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Why people power won't reform Iran

  • 23 June 2009

Is Iran in the grip of a colour revolution? Are we witnessing people power and the prospects of regime change? Reports and public declarations on the events can be misleading.

There are two very different objectives being pursued by those who reject the official outcome of the 12 June election.

The reformist candidate, Mir-Hussein Mousavi (who is reported to have received 34 per cent of the vote against the 64% of the incumbent President Mahmoud Ahmandinejad) has not called for a revolution. As a matter of fact he is among the founders of the Islamic regime.

Mousavi was Iran's Prime Minister for eight years while Iran was engaged in a bloody war with Iraq. Some of the most aggressive foreign policy initiatives which won Iran a pariah status were carried out under his watch, including military and training support for Hizbullah in Lebanon. He was an ardent advocate of the hostage taking of US personnel at the American Embassy in Tehran in 1979 which sent US-Iran relations into a nosedive.

People change, and Mousavi has clearly modified his views. He no longer advocates a confrontational course with the United States and has pointed to Ahmadinejad's foreign policy faux pas as an embarrassment to the Iranian nation. Mousavi's measured and dignified statements on Iran's international standing and social liberties have resonated among the population. But has Mousavi promised anything more than the past president Khatami had achieved?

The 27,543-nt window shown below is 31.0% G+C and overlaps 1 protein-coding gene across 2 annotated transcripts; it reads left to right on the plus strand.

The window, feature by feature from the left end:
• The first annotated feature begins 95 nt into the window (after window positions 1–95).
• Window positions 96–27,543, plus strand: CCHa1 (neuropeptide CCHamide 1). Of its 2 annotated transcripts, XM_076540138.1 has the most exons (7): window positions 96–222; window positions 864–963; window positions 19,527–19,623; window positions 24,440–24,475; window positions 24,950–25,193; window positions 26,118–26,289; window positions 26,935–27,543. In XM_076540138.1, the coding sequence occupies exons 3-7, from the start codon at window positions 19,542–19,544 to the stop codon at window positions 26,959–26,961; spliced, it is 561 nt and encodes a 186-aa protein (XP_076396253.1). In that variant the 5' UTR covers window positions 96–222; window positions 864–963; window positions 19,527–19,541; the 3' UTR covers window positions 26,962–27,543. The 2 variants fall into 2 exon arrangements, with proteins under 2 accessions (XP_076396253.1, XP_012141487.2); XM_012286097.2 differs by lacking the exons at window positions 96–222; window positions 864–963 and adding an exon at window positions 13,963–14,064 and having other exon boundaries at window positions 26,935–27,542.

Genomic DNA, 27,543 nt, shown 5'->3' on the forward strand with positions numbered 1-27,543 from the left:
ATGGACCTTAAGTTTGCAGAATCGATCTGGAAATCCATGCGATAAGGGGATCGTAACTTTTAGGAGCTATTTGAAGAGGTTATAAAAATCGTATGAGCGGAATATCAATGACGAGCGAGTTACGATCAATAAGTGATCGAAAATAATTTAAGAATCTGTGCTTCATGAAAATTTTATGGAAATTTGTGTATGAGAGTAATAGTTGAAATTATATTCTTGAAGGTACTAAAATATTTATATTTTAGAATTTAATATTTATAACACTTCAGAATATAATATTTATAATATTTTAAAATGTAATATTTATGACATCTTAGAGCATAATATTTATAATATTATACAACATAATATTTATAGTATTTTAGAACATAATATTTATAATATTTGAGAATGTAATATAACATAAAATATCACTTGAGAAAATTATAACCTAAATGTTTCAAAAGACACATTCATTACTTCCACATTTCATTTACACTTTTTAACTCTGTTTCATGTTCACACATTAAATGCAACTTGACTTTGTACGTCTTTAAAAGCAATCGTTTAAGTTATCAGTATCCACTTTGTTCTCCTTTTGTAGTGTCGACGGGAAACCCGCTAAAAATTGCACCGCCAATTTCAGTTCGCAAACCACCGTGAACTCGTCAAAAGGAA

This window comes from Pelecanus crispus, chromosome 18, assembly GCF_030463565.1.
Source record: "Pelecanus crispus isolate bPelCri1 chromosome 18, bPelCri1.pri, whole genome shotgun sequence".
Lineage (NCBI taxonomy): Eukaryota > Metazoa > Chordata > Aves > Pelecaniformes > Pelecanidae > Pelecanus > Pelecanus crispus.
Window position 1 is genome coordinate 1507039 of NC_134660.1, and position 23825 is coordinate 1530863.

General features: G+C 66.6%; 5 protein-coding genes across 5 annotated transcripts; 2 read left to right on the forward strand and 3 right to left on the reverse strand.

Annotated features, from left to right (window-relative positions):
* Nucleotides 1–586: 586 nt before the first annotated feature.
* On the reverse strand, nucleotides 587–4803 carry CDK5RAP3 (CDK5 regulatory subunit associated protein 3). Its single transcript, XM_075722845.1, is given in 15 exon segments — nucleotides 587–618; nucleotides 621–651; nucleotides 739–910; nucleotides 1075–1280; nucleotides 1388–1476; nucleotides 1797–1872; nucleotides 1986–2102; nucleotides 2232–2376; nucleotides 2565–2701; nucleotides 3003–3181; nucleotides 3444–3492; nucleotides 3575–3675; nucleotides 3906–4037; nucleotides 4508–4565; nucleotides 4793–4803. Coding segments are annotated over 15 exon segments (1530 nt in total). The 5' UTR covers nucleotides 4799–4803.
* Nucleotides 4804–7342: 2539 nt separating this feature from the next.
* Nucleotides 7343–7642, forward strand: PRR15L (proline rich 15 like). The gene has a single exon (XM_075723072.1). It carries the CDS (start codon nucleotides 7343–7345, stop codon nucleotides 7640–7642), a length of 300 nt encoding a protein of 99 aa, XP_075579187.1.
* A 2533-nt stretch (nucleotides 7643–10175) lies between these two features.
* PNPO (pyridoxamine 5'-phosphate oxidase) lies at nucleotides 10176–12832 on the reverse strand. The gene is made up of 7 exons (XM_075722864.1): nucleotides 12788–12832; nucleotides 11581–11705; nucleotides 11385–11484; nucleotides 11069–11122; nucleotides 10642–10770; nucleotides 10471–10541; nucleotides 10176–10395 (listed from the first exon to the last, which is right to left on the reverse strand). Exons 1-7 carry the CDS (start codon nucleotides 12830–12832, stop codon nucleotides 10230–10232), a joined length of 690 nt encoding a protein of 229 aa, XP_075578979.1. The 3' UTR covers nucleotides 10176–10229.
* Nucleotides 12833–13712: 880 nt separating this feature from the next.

Mousavi has not advocated any fundamental change. He has not questioned the supremacy of the Supreme Leader, who is the Head of the State and Commander in Chief of the armed forces and can overrule the three pillars of the state. He has not hinted at any change in Iran's nuclear policy or a rapprochement with the United States (or with the vaguely-defined international community). All he has promised is a more pragmatic approach in foreign and domestic policy making.

Given the choice between pragmatism and revolutionary idealism, it is no surprise that many observers and the Iranian electorate have become excited about Mousavi. But this does not explain the intensity of the street demonstrations in his support and the casualties that green-band protestors have suffered.

The explanation for the intensity of the riots and its underlying dynamics may be found in the pent-up energy and aspirations of the Iranian youth.

Mousavi's electoral campaign offered an opening for disenchanted youth to challenge the Islamic